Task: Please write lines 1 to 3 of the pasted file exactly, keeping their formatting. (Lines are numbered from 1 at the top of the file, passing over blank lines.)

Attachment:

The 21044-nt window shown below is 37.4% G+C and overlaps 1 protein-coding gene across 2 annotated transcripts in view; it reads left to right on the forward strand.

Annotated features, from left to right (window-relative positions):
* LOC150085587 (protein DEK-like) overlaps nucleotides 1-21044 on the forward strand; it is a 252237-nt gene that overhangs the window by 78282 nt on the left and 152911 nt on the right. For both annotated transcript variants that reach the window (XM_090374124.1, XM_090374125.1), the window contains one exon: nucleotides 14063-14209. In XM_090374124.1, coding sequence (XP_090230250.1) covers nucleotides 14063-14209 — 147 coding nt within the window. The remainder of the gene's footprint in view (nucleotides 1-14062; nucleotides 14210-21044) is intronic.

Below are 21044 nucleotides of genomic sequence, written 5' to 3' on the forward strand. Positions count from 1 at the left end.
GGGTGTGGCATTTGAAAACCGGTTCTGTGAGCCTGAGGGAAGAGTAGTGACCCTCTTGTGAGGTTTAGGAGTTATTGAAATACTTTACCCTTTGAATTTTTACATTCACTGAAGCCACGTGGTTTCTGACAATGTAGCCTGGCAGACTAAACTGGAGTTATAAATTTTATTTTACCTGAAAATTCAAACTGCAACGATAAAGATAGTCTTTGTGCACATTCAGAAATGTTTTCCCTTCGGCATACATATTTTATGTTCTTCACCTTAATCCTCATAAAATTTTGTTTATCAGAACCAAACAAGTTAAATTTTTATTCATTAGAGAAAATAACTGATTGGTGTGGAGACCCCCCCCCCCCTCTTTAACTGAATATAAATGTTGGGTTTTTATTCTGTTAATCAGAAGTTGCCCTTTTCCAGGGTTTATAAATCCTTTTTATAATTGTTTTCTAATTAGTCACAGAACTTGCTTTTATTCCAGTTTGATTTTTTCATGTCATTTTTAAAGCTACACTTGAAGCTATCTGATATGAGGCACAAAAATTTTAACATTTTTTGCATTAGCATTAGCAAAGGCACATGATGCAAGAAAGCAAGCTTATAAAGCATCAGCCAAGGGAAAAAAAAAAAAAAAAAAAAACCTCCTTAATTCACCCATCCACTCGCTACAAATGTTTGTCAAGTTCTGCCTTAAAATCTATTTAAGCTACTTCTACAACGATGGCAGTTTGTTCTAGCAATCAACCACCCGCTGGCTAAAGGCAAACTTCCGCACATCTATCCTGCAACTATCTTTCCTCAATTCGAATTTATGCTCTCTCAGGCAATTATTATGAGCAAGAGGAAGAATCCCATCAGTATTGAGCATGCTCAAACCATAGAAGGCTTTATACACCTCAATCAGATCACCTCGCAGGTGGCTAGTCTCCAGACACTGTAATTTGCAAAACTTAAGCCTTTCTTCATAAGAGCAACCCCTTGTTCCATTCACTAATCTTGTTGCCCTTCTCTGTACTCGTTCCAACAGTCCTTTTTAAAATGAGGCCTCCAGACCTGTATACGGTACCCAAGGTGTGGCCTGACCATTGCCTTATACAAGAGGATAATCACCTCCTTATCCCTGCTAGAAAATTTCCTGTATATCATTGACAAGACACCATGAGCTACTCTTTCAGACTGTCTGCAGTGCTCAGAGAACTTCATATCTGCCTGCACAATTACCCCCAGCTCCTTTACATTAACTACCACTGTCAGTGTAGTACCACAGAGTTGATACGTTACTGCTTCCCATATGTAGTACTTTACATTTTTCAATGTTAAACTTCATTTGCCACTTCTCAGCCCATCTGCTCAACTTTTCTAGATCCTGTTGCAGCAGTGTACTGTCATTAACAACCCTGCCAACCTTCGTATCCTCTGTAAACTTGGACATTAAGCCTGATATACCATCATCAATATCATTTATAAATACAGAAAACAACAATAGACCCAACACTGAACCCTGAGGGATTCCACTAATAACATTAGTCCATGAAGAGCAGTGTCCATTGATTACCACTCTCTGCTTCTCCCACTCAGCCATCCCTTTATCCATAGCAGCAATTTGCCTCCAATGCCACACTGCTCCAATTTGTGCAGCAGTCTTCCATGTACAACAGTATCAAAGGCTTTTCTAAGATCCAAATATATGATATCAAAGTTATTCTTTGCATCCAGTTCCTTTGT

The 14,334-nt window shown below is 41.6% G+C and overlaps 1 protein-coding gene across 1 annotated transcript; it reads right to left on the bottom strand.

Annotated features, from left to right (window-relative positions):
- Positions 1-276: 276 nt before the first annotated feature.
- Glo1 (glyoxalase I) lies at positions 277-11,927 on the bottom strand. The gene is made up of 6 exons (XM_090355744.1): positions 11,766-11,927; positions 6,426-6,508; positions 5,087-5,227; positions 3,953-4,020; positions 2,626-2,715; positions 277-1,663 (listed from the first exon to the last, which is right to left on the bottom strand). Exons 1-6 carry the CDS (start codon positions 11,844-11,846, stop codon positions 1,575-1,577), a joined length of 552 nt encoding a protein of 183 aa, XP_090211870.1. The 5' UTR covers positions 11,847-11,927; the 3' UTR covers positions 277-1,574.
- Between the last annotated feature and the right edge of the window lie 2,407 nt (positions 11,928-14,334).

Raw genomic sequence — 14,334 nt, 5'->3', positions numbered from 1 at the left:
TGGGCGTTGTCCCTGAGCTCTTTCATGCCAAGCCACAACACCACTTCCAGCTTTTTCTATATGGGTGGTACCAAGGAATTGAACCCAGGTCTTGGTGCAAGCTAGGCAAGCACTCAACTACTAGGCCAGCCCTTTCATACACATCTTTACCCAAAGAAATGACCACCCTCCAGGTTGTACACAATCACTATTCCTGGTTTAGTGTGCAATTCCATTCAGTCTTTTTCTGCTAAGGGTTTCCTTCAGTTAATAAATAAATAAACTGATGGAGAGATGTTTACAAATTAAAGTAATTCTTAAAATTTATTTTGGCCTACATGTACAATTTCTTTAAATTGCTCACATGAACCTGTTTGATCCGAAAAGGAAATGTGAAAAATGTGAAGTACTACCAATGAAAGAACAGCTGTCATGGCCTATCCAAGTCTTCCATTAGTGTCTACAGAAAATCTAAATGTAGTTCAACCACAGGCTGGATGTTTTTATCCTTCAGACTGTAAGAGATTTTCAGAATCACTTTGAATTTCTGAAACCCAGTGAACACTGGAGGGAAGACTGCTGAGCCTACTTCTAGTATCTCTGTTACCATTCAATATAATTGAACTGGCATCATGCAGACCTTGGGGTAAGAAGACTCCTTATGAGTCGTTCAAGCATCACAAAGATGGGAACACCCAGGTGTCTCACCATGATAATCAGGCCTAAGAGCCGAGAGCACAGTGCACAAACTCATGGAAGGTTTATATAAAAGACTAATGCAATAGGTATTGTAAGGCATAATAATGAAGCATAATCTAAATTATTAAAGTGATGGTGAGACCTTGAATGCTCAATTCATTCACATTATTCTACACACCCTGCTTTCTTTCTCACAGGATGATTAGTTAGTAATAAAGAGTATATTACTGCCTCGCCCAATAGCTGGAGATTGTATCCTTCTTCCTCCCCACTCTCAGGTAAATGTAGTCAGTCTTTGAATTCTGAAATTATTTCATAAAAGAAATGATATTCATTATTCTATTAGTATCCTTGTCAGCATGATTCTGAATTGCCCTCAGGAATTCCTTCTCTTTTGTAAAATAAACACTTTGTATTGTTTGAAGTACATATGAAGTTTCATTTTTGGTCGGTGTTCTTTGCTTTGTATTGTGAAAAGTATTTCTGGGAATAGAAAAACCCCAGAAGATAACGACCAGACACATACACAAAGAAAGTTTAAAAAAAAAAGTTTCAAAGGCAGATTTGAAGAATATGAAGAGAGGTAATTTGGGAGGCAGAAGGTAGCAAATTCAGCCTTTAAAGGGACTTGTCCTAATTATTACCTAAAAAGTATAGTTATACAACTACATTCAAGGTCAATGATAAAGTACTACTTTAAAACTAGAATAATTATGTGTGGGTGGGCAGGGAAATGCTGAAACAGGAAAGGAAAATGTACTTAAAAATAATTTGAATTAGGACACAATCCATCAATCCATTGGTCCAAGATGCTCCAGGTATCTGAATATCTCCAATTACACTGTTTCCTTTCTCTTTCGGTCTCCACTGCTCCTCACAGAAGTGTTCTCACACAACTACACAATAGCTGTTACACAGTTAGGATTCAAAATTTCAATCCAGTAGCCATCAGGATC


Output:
The 21044-nt window shown below is 37.4% G+C and overlaps 1 protein-coding gene across 2 annotated transcripts in view; it reads left to right on the forward strand.

Annotated features, from left to right (window-relative positions):
* LOC150085587 (protein DEK-like) overlaps nucleotides 1-21044 on the forward strand; it is a 252237-nt gene that overhangs the window by 78282 nt on the left and 152911 nt on the right. For both annotated transcript variants that reach the window (XM_090374124.1, XM_090374125.1), the window contains one exon: nucleotides 14063-14209. In XM_090374124.1, coding sequence (XP_090230250.1) covers nucleotides 14063-14209 — 147 coding nt within the window. The remainder of the gene's footprint in view (nucleotides 1-14062; nucleotides 14210-21044) is intronic.